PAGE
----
Why is caffeine bad for you?
The answer to this question lies in the number of cups you have in a day and how you like to have your coffee. While moderate consumption of caffeine is unlikely to produce harmful effects in most people, reactions to caffeine stimulants depend on highly individual factors such as genetics and other lifestyle habits.
People should keep in mind that caffeine is a psychoactive substance. A 2015 review identified several unwanted side effects of consuming more than 400 mg of caffeine per day, such as restlessness, anxiety, sleep problems, agitation, and tremors. And these effects can also become more prevalent as caffeine withdrawal symptoms.
Is caffeine bad for your kidneys?
There is not enough evidence or research proving that the consumption of 3 to 4 cups of coffee has health benefits. But elderly, children, kidney patients, or people with a family/clinical history of lithiasis should not just limit their caffeine consumption but also balance it with an adequate fluid intake.
How do you flush caffeine out of your system?
If you have been a caffeine addict, flushing caffeine out of your system is not going to be a quick process. Caffeine effects are known to last for several hours and you may feel the jitters if you drank a lot of coffee or other caffeinated beverages.
Once it has entered your body, there is not much you can do to flush caffeine out immediately. The only way to get rid of it is to wait for it to naturally flush itself. You can, however, keep the body well hydrated by drinking plain or detox water with lemon and other fruits.
Another way to slow down the release of caffeine into your bloodstream is by including fiber-rich foods in your diet, such as whole grains, beans, lentils, nuts, and starchy vegetables.
How long does it take to detox from caffeine?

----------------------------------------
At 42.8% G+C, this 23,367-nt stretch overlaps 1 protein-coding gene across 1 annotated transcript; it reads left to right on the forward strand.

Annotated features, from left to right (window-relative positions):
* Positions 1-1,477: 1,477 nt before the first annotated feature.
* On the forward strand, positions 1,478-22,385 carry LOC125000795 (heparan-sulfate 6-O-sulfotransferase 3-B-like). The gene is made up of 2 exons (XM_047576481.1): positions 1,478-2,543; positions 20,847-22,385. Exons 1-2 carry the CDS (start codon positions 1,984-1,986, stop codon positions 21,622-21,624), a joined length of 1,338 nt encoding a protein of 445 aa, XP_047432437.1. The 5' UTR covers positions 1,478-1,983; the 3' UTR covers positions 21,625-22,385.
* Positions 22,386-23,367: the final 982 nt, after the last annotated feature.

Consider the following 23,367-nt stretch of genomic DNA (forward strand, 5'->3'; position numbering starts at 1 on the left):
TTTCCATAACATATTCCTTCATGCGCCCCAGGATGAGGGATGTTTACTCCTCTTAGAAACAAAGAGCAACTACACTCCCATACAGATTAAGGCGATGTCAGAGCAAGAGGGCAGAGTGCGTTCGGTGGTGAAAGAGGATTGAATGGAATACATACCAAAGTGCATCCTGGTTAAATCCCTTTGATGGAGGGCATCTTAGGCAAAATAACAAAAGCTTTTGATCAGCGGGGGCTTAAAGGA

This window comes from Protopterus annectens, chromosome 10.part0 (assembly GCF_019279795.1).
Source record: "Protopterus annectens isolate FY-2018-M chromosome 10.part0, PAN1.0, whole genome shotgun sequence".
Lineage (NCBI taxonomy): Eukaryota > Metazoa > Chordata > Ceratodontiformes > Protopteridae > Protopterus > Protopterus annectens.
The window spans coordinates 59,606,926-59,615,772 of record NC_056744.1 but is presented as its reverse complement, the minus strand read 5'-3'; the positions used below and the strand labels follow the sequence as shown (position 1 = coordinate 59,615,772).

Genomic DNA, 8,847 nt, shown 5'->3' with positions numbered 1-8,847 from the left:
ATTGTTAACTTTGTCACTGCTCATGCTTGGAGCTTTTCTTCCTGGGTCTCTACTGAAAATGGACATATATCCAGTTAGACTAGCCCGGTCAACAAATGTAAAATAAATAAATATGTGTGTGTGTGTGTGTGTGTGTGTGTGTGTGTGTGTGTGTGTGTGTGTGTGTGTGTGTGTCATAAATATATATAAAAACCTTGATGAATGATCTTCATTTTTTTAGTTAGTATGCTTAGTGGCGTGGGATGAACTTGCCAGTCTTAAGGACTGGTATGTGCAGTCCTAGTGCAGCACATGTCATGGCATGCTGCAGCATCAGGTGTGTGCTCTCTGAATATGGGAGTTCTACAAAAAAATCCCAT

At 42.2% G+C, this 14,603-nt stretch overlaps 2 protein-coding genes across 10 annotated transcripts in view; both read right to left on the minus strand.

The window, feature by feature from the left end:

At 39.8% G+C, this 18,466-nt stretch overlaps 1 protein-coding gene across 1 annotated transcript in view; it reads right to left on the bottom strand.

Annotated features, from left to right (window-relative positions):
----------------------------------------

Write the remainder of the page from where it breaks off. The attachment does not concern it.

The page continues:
Usually, the stimulatory effects of caffeine are noticeable within the first 45 minutes of intake and can last up to 3–5 hours. In fact, it can take up to 10 hours for caffeine to completely clear your system. If you got trouble sleeping, it’s advisable to give up caffeine as it disrupts sleep or have it at least 6–8 hours before your sleep time.
What are some common foods that contain caffeine?
Common foods that contain caffeine include coffee, tea, sodas, colas, and energy drinks like Red Bull.
What does caffeine do to our system?
Caffeine is a stimulant. It enters the bloodstream and binds to adenosine receptors in the brain, which is a nervous system depressant that promotes sleep. When caffeine binds to these receptors, adenosine is not able to work to its fullest. When it binds, it blocks adenosine from transmitting its signal, staving off feelings of sleepiness and fatigue. Instead, the body feels a sudden boost of energy and feels all awakened or alert. The “caffeine effect” lasts for several hours; depending on how quickly or slowly your body is able to metabolise it. This is why some people can get an instant kick from a small cup of coffee, while others can guzzle down several cups and feel nothing. According to experts, the more you consume, the better adjusted your body becomes to caffeine.
What are the benefits of caffeine?
It helps improve moods, stimulate brain function, and may protect against Alzheimer’s and Parkinson’s disease. Caffeine has the ability to block the brain-signalling molecule adenosine. This pushes other signalling molecules such as dopamine and norepinephrine, thought to benefit your mood and brain function.
What are the ill effects of caffeine?
The major disadvantage of caffeine is that it causes a spike in cortisol (the stress hormone), which then interferes with the body’s production of melatonin (the rest hormone). With a regular trigger of cortisol release, caffeine keeps us in the “alert mode” even when the body needs to rest. By blocking adenosine, one of the body’s key sleep-inducing molecules, caffeine tricks the body into thinking it is not tired.
How much caffeine can one have in a day?
According to the Harvard Health Journal, an individual’s daily intake of caffeine should not cross the limit of 400 mg per day, which is about four cups of coffee or up to 10 cups of black tea.